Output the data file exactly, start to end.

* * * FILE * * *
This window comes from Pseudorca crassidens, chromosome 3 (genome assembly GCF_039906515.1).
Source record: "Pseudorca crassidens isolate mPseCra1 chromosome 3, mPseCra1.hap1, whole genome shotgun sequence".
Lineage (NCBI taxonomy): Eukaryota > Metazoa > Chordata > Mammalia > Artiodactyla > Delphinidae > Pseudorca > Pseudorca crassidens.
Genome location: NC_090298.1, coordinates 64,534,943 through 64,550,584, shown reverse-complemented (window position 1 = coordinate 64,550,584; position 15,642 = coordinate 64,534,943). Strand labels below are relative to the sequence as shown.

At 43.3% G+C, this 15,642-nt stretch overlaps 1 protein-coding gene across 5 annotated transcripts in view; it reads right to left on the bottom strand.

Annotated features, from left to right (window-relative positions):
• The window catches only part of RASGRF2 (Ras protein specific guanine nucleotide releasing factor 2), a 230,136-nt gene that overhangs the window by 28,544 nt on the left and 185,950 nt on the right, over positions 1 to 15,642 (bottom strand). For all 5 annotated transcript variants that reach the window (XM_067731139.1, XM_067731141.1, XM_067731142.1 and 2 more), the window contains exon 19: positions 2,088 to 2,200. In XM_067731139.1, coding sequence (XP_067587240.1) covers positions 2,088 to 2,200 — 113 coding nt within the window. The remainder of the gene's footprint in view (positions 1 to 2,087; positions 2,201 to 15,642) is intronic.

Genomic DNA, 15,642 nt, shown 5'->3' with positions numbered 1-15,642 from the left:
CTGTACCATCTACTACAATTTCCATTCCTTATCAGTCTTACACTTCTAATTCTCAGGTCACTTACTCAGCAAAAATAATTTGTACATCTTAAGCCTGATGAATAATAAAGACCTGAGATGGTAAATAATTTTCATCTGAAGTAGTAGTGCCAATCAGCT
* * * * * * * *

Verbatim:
This window comes from Pseudorca crassidens, chromosome 3 (genome assembly GCF_039906515.1).
Source record: "Pseudorca crassidens isolate mPseCra1 chromosome 3, mPseCra1.hap1, whole genome shotgun sequence".
Lineage (NCBI taxonomy): Eukaryota > Metazoa > Chordata > Mammalia > Artiodactyla > Delphinidae > Pseudorca > Pseudorca crassidens.
Genome location: NC_090298.1, coordinates 64,534,943 through 64,550,584, shown reverse-complemented (window position 1 = coordinate 64,550,584; position 15,642 = coordinate 64,534,943). Strand labels below are relative to the sequence as shown.

At 43.3% G+C, this 15,642-nt stretch overlaps 1 protein-coding gene across 5 annotated transcripts in view; it reads right to left on the bottom strand.

Annotated features, from left to right (window-relative positions):
• The window catches only part of RASGRF2 (Ras protein specific guanine nucleotide releasing factor 2), a 230,136-nt gene that overhangs the window by 28,544 nt on the left and 185,950 nt on the right, over positions 1 to 15,642 (bottom strand). For all 5 annotated transcript variants that reach the window (XM_067731139.1, XM_067731141.1, XM_067731142.1 and 2 more), the window contains exon 19: positions 2,088 to 2,200. In XM_067731139.1, coding sequence (XP_067587240.1) covers positions 2,088 to 2,200 — 113 coding nt within the window. The remainder of the gene's footprint in view (positions 1 to 2,087; positions 2,201 to 15,642) is intronic.

Genomic DNA, 15,642 nt, shown 5'->3' with positions numbered 1-15,642 from the left:
CTGTACCATCTACTACAATTTCCATTCCTTATCAGTCTTACACTTCTAATTCTCAGGTCACTTACTCAGCAAAAATAATTTGTACATCTTAAGCCTGATGAATAATAAAGACCTGAGATGGTAAATAATTTTCATCTGAAGTAGTAGTGCCAATCAGCT